Is Basant a thing of the past?

November 24, 2013

Is Basant a thing of the past?

A night prior to the festival, the euphoria and excitement reaches its peak with all-night flood-lit kite-flying contests. The white kites shimmer and dance in the night sky while the battle cries of bo kata echo across the city. Flocks of people are seen rushing towards shops selling kites in and around the Walled City. Hotels and guest houses are fully packed as people arrive from inside and outside the country -- to ensure they are part of the most happening cultural event of the city. Rooftops bustle with women in elegant yellow outfits and young boys leap from one balcony to another.

This tempting cyclone of colours and music marking the arrival of the month of February in Lahore is now a story of the past.

The zealous sight of the most exciting and anticipated festival of Basant is what Lahore has been missing for the past seven years since the ban imposed by the Punjab government on kite-flying.

Basant was celebrated by all communities including Hindus, Sikhs and Muslims in the pre-partition India. It was recognised and celebrated by all Sufi saints and in fact during the Mughal period it was a popular festival at major Sufi shrines.

However, the orthodox elements in Pakistan have always labelled it as un-Islamic.

According to Haider Farooq Maududi, son of the founder of Jamaat-e-Islami, "Religion is for people. People are not for religion. Festivals can’t be seen in the light of religion. Basant has no association with any religion; it’s a seasonal festival. As for Islam, it doesn’t even approve of serving sumptuous meals on Nikah."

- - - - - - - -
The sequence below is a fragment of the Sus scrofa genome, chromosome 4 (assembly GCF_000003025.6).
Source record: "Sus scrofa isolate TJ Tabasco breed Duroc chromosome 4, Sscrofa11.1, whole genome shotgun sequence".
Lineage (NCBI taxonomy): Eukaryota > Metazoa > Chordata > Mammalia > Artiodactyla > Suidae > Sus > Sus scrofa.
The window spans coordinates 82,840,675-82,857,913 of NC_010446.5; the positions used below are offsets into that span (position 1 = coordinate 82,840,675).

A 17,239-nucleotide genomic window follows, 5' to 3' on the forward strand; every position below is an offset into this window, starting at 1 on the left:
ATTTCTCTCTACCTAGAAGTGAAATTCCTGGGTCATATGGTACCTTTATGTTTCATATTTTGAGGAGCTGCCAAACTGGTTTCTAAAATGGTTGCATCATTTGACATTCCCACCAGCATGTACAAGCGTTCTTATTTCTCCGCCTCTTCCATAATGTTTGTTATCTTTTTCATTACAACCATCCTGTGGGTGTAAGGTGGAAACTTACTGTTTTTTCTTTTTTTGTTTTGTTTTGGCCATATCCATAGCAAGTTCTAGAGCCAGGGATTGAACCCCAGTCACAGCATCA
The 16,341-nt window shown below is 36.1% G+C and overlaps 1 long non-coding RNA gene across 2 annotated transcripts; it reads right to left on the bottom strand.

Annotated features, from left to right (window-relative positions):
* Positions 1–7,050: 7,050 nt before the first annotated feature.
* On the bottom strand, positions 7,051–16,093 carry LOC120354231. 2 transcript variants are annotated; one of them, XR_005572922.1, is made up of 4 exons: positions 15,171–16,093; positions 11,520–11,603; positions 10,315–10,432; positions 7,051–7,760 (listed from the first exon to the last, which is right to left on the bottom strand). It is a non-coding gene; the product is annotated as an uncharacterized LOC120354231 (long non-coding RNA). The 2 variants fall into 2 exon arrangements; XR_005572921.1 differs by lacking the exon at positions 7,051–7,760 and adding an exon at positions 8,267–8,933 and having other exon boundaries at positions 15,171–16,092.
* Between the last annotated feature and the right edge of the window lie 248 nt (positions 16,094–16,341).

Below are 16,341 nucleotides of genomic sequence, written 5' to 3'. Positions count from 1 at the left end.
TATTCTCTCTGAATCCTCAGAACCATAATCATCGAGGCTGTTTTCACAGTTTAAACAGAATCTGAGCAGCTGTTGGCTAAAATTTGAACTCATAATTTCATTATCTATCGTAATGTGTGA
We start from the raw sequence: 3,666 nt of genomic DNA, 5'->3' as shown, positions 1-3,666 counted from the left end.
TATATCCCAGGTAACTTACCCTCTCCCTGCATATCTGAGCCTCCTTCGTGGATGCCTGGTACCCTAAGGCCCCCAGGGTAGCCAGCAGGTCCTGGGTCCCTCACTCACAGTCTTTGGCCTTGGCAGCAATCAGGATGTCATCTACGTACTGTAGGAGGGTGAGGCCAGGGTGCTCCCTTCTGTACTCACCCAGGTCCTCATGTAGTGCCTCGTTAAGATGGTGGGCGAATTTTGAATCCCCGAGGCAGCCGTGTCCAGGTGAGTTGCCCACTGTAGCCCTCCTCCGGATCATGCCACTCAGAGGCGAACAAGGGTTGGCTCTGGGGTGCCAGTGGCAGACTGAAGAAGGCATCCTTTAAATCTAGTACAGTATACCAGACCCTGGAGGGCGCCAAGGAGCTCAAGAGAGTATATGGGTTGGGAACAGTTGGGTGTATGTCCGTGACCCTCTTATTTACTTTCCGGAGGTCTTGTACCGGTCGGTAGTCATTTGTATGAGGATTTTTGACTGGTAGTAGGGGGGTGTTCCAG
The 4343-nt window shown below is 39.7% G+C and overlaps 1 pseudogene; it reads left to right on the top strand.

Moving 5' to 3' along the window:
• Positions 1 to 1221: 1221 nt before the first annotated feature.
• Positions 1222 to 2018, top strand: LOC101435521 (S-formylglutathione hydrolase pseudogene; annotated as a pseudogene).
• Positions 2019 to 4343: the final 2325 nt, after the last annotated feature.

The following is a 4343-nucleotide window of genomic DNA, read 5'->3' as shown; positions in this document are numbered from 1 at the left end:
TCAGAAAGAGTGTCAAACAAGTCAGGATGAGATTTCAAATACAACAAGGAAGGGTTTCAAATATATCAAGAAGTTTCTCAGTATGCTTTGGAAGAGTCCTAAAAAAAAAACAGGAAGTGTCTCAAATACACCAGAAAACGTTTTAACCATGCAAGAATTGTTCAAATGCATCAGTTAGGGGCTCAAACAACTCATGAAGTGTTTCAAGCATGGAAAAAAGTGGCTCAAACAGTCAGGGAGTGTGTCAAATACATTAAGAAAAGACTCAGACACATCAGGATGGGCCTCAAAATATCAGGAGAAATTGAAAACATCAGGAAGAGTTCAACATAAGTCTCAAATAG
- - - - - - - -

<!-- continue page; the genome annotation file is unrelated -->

He suggests the government should strive to make Basant safer instead of banning it. "Hasn’t the Indian government controlled casualties with their strict laws?" he asks.

basant delhi 1

Famously known as Chinese manja in India, the kite-flying thread is made from plastic, nylon or other chemical materials that have reportedly caused severe damages to humans and birds during kite-flying festivals. Gujarat, which hosts the largest kite-flying festival in India, has banned the use and manufacture of Chinese manja under Section 5 of their Environment Protection Act. As per this section, the administrative authority can take action against the trade of any chemical substance causing harm to living beings. The suit has been followed by several cities including Amritsar, Ludhiana and Mumbai.

"Uttarayan is one of the signature festivals of Gujarat that showcases the harmonious and festive spirit of the state. Kite-flying is the main feature of this festival. With the ban on Chinese manja and the awareness campaigns, the number of bird injuries over the years has come down," says Nidhi Shendurnikar Tere, Senior Research Fellow, Department of Political Science, Maharaja Sayajirao University of Baroda, Gujarat.

Devika Mittal, freelance writer and member of Mission Bharatiam, says that kite-flying in New Delhi is limited to the Independence Day and Makar Sakranti. "It is a celebration of the harvest, not a religious festival. I think banning Basant in Lahore is as problematic as the attempt of the Indian government to ban crackers on Diwali. Kite-flying is dangerous and requires serious checks. The Indian government has tried to restrict the use of crackers by formulating certain regulations. The same can be done by the Pakistan government."